Nerburn’s book Neither Wolf Nor Dog was chosen as the Community Reads book for the “Eden Prairie Reads” campaign in 2004, a program that encouraged everyone in this Minneapolis suburb to read the book and discuss it in various venues.[13] Neither Wolf nor Dog was also chosen as the common reads book for Winona State University freshmen in 2007, where it engendered controversy for its combining of traditional storytelling and oral history techniques under the designation of non-fiction. It has since become a staple of Common Reads programs, including being chosen as the 2019 One Book South Dakota selection by the South Dakota Humanities Commission to be read and discussed in communities throughout the state to foster discussions about race and cultural understanding.[14] His subsequent work, The Wolf at Twilight, was used as the common reads book for incoming freshmen at Gustavus Adolphus College in St. Peter, Minnesota. His work, Chief Joseph and the Flight of the Nez Perce, was featured on CSPAN[15] and the History Channel in 2005. Nerburn was featured on the PBS program, Religion & Ethics, in 2014,” Watch. A one-hour program on Nerburn and his work, Sculpting in Wood and Words was created by Northern Minnesota Public Television in 2013.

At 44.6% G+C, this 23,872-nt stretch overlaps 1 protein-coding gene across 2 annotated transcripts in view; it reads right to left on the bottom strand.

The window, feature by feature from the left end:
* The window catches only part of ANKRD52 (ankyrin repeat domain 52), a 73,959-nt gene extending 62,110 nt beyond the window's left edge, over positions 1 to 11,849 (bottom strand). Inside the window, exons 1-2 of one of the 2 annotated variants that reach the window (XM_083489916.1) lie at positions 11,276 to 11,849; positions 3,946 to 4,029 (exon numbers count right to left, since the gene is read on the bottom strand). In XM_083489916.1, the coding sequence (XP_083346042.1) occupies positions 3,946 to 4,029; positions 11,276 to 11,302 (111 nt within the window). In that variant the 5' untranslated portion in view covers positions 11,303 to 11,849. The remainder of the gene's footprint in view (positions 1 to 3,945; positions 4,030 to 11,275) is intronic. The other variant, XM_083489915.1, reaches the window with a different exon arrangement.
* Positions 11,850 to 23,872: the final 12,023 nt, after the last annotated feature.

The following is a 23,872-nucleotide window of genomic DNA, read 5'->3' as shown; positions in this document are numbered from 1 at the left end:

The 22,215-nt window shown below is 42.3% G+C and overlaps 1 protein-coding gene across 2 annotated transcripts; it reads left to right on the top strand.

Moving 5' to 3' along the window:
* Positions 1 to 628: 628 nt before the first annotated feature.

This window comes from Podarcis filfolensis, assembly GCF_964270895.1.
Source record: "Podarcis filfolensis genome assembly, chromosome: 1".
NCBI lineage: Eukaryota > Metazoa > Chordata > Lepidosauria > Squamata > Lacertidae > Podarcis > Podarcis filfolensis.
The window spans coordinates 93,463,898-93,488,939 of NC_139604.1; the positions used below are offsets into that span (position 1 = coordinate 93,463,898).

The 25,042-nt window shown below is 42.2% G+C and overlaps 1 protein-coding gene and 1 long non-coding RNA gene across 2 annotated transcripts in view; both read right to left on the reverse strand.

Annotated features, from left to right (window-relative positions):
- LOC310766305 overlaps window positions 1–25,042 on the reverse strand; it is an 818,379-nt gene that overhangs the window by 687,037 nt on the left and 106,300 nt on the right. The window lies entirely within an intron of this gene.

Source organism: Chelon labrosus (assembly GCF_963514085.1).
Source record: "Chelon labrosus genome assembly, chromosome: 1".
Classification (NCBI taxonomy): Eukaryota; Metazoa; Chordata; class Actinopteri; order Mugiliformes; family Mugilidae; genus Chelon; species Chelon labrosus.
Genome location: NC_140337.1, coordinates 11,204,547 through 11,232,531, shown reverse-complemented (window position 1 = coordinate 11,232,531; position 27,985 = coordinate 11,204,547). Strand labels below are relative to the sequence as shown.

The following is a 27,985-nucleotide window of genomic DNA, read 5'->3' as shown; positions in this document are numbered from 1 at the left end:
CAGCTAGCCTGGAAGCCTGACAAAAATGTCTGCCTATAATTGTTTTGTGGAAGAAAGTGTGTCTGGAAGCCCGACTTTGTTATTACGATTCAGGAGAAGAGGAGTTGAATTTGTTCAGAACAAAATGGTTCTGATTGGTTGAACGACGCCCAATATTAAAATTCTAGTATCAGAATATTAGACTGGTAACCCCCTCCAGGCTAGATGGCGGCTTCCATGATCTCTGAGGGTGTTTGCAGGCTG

Nerburn’s friendship with the singer Robert Plant resulted in Neither Wolf nor Dog being picked up for European publication by prestigious UK publisher, Canongate. He and Plant, along with novelist and critic Andrew O’Hagan spoke together about the book at the Hay Literary Festival in Wales in 2017. Neither Wolf nor Dog was also adapted into a highly successful independent film of the same name, starring 97 year old Lakota elder, Dave Bald Eagle, in the last performance of his career.

Nerburn’s works on general spirituality have included Simple Truths, Small Graces, and Make Me an Instrument of Your Peace, which included a story about Nerburn’s time driving a cab in Minneapolis in the late 80s. It received over 4 million internet hits and was purchased by New Line Cinema for adaptation into a motion picture. His work, Letters to My Son (re-released in 2013),[16] was quoted by British Prime Minister David Cameron during his father’s day address to the nation in 2011.